And then there were those responsible for the safety of the residents of Barking Riverside, the wooden fronted building where fire alarms and sprinklers recently did not work.  Residents had raised concerns about fire safety and specifically about both the wooden balconies and the fire alarms.  And yet again no-one had listened.


It is desperately depressing stuff.  We clearly need a huge culture shift in government, local government and the construction industry.  But  who is going to make this happen?

Martin Stanley is the Editor of Understanding Government.


ANNEX – The Pre-Fire Concerns of Grenfell Tower Residents

There is plenty of evidence that the pre-fire concerns of Grenfell Tower residents were ignored by those who were supposed to represent and defend them.  Note that it wasn’t just – or even mainly – the cladding.  The residents did not know that the cladding was dangerous, but they did raise lots of other concerns -– and no-one listened or cared.  One pre-fire blog had noted that “only a catastrophic event will expose the ineptitude … of our landlord” only months before an ordinary kitchen fire:

  • escaped through an insufficiently fire-resistant window and ignited supposedly fire-proof cladding, and then broke into other apartments through similar windows,
  • whilst, the Fire Brigade couldn’t effectively fight the fires or rescue people because there was no wet riser delivering water to the top of the tower (although there should have been), and they could not take control of the lift which hampered their ability to carry out rescues and endangered the lives of residents using the lifts to escape. The lift did not meet regulations.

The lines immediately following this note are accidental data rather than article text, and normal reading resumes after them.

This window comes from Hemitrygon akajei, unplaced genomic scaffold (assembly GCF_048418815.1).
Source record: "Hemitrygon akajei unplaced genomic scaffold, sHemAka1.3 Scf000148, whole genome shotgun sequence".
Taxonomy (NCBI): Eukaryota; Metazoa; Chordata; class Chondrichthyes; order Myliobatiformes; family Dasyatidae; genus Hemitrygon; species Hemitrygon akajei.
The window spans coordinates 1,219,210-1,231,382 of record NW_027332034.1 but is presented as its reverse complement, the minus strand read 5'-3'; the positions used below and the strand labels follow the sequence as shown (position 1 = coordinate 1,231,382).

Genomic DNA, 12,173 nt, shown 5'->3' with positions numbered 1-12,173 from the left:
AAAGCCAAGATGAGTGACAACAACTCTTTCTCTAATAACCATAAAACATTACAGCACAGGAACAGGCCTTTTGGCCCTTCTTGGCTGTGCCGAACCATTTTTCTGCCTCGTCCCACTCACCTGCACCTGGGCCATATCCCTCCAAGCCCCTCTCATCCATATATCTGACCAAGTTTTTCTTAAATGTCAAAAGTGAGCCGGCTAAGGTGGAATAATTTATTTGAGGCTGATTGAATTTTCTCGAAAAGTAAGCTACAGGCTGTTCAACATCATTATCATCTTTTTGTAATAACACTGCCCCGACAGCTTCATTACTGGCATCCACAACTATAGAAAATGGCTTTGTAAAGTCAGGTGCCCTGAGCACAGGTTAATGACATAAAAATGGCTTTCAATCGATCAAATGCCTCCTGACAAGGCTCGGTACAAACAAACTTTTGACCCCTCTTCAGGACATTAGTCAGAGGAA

For further detail, please see and Gill Kernick’s analysis and blogs: – .

Regulation for the Fourth Industrial Revolution

The Business Department today published an interesting White Paper with the above title.

The background is that we seem to be undergoing a further Industrial Revolution in which the physical, biological and digital worlds are coming together in the form of new technologies such as machine learning, big data, robotics and gene editing.

Regulators have for some time noted the disappearance of boundaries between the various forms of communication:- “It’s all now bits and bytes”. Road vehicles and aircraft are nowadays little more than complex IT systems in aluminium shells. And biologists appreciate that the genetic code in DNA uses only four chemical bases (A, C, G & T) whose sequence needs to be read, decoded, and translated into the more complex amino acid alphabet used to form proteins. So they now use the same language as software engineers, using concepts such as coded instructions, signalling and control.

The White Paper recognises this convergence and proposes no less than 28 measures to be taken by government and regulators to address these six challenges:

  • We (the UK) need to be on the front foot in reforming regulation in response to technological innovation
  • We need to ensure that our regulatory system is sufficiently flexible and outcomes focused to enable innovation to thrive
  • We need to enable greater experimentation, testing and trialling of innovations under regulatory supervision
  • We need to support innovators to navigate the regulatory landscape and comply with regulation
  • We need to build dialogue with society and industry on how technological innovation should be regulated
  • We need to work with partners across the globe to reduce regulatory barriers to trade in innovative products and services

Comment:  We await the reactions of innovators and industry, but this document – at first sight – looks both sensible and worthwhile.  Its detail clearly needs to be read by all those interested in this important area.